nep-eff New Economics Papers
on Efficiency and Productivity
Issue of 2022‒10‒24
twelve papers chosen by
Angelo Zago
Università degli Studi di Verona

  1. The Impact of COVID on Productivity and Potential Output By John G. Fernald; Huiyu Li
  2. Climate Change and Agricultural Productivity in West Africa By Chimere O. Iheonu; Simplice A. Asongu; Ekene T. Emeka; Ebuka C. Orjiakor
  3. Joining and exiting the value chain of Multinationals and the performance of suppliers: evidence from inter-firm transaction data By Jaan Masso; Priit Vahter
  4. Let's Switch to the Cloud: Cloud Adoption and Its Effect on IT Investment and Productivity By Tomaso Duso; Alexander Schiersch
  5. Permanent Scars:The Effects of Wages on Productivity By Claudia Fontanari; Antonella Palumbo
  6. Environmental Efficiency of European Industries across Sectors and Countries By Stergiou, Eirini
  7. Green growth and net zero policy in the UK: some conceptual and measurement issues. By Ajayi, V.; Pollitt, M .G.
  8. Rising Markups or Changing Technology? By Lucia S. Foster; John C. Haltiwanger; Cody Tuttle
  9. Business Dynamism, Sectoral Reallocation and Productivity in a Pandemic By Guido Ascari; Andrea Colciago; Riccardo Silvestrini
  10. Energy Efficiency as a Driver of More and Better Goods and Services By Philippe Benoit; Silvia Zinetti; Joerie De Wit; Aditya Lukas
  11. Productivity in the Time of COVID-19 By Francesca De Nicola; Aaditya Mattoo; Jonathan Timmis; Trang Thu Tran
  12. Economies of scale versus the costs of bundling in the procurement of highway pavement replacement By Ridderstedt, Ivan; Nilsson, Jan-Eric

  1. By: John G. Fernald; Huiyu Li
    Abstract: The U.S. economy came into the pandemic, and looks likely to leave it, on a slow-growth path. The near- term level of potential output has fallen because of shortfalls in labor that should reverse over time. Labor productivity, to a surprising degree, has followed an accelerated version of its Great Recession path with initially strong growth followed by weak growth. But, as of mid-2022, it appears that the overall level of labor and total factor productivity are only modestly affected. The sign of the effect depends on whether we use the strong income-side measures of pandemic output growth or the much weaker expenditure-side measures. There is considerable heterogeneity across industries. We can explain some but not all of the heterogeneity through industry differences in cyclical utilization and off-the-clock hours worked. After accounting for these factors, industries where it is easy to work from home have grown somewhat faster than they did pre-pandemic. In contrast, industries where it is hard to work from home have performed extremely poorly.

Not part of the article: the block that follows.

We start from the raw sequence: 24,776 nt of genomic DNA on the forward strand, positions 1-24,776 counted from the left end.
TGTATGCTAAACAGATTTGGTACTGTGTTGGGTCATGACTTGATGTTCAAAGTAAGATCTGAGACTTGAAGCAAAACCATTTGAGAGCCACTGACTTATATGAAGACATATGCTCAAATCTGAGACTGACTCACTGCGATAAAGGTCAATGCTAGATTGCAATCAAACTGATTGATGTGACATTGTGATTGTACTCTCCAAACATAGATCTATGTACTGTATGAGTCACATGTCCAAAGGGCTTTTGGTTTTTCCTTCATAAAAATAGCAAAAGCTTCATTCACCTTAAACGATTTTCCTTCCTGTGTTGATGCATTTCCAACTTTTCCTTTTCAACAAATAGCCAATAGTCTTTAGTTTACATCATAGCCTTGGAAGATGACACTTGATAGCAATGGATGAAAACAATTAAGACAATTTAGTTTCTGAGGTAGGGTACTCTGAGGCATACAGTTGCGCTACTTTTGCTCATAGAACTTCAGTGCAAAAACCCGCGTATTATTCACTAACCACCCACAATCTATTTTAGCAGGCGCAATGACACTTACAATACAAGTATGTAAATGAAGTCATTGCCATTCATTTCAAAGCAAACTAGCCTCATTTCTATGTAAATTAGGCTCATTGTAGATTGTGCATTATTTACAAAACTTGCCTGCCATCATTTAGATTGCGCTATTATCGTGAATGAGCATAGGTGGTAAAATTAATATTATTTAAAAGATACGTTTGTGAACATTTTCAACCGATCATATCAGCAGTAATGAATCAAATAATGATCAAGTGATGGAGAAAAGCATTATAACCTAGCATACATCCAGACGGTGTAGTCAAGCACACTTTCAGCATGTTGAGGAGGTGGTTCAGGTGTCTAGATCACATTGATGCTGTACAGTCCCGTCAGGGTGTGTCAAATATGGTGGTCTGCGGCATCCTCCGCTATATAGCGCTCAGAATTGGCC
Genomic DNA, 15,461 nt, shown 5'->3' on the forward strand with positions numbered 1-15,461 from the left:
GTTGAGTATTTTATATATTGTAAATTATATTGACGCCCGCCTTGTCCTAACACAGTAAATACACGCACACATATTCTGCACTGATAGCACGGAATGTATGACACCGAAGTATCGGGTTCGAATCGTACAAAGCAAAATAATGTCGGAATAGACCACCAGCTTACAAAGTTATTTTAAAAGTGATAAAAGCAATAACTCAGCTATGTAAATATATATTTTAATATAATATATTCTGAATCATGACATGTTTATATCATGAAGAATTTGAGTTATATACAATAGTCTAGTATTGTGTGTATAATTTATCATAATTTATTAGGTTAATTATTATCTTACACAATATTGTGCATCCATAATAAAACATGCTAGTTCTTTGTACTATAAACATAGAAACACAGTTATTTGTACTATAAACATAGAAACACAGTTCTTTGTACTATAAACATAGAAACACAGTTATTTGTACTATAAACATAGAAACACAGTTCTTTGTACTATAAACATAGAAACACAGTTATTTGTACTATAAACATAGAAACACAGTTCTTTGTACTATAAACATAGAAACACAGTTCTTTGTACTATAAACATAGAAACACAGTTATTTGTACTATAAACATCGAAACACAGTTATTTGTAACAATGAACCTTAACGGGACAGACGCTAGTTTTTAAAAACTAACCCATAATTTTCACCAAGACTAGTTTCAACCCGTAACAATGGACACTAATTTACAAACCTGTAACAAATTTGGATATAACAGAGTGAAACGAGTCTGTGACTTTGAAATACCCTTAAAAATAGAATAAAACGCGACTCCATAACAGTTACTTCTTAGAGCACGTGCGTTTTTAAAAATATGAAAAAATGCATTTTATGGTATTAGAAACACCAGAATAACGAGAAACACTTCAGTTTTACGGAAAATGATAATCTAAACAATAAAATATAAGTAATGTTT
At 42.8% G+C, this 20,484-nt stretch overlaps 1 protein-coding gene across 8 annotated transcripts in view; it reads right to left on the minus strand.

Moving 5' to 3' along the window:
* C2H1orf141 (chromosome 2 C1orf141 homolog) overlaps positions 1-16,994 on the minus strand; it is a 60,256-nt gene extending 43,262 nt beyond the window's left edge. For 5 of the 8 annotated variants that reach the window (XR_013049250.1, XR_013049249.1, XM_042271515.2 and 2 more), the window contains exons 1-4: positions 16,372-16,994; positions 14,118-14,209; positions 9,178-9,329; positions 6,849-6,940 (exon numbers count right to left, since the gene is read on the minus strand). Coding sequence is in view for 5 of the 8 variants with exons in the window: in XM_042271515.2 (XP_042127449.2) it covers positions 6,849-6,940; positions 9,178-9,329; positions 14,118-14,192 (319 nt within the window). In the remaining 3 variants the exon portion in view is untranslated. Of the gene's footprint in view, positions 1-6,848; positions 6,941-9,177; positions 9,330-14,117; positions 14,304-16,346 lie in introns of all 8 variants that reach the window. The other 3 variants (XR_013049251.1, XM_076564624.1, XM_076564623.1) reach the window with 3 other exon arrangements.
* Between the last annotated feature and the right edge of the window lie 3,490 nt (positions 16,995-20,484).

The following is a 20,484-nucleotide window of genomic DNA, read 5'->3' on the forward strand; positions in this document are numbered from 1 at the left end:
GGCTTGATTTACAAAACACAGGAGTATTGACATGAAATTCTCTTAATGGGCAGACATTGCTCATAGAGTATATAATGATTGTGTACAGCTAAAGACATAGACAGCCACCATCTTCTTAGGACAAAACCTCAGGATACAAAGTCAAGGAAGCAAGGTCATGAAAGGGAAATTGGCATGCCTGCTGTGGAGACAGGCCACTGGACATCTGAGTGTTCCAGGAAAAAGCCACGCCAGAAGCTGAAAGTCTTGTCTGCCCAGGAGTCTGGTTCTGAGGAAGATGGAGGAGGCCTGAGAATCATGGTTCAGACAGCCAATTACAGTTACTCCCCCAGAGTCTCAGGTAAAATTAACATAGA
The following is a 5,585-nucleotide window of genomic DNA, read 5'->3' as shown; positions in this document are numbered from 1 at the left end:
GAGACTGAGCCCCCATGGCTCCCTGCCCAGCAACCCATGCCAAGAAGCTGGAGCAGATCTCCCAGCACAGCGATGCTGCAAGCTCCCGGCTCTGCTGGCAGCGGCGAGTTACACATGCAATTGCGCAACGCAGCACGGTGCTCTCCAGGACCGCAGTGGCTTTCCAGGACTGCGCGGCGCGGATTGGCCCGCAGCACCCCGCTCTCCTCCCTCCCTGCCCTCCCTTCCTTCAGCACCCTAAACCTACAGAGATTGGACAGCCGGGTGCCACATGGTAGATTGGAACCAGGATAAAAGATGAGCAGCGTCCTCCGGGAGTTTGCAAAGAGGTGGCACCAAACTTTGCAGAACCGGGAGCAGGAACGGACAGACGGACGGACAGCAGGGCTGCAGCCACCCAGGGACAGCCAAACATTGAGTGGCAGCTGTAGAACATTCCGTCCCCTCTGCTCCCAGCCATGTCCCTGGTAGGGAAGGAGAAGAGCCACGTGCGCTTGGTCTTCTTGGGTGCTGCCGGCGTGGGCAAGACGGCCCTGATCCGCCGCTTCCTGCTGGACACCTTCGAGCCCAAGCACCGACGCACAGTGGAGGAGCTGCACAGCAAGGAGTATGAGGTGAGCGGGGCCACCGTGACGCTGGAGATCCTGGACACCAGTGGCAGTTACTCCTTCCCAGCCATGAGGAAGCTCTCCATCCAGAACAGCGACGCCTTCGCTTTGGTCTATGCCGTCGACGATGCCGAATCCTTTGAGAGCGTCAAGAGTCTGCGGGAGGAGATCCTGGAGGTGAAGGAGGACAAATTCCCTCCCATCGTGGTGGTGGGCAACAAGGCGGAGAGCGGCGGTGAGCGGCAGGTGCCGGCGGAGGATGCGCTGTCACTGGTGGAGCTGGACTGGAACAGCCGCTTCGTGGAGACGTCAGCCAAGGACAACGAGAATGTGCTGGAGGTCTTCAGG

Keywords: growth accounting; productivity; potential output
    JEL: E01 E23 E24 O47
    Date: 2022–09–15
  2. By: Chimere O. Iheonu (Research Analyst, Kwakol, Abuja, Nigeria); Simplice A. Asongu (Yaoundé, Cameroon); Ekene T. Emeka (University of Nigeria, Nsukka, Nigeria); Ebuka C. Orjiakor (University of Nigeria, Nsukka, Nigeria)
    Abstract: Agriculture remains one of the major sources of livelihood in West Africa. The sector accounts for a significant share of output and employment in the sub-region. However, extreme weather events have been signaled to affect the sector’s productivity in recent times. In this study, we investigate the heterogeneous long-run relationship between climate change and agricultural productivity in West Africa from 1990 to 2020. Using the Augmented Mean Group (AMG) and the Common Correlated Effect Mean Group (CCEMG) estimators, we show that rising temperatures significantly reduce agricultural productivity in Gambia, Mali, Niger, and Togo. However, after accounting for endogeneity, we find that the negative relationship between temperature and agricultural productivity becomes insignificant for Niger while the positive relationship between rising temperature and agricultural productivity becomes significant for Ghana. Also, the results show that temperature Granger cause agricultural productivity in West Africa. We discussed some policy implications based on these findings.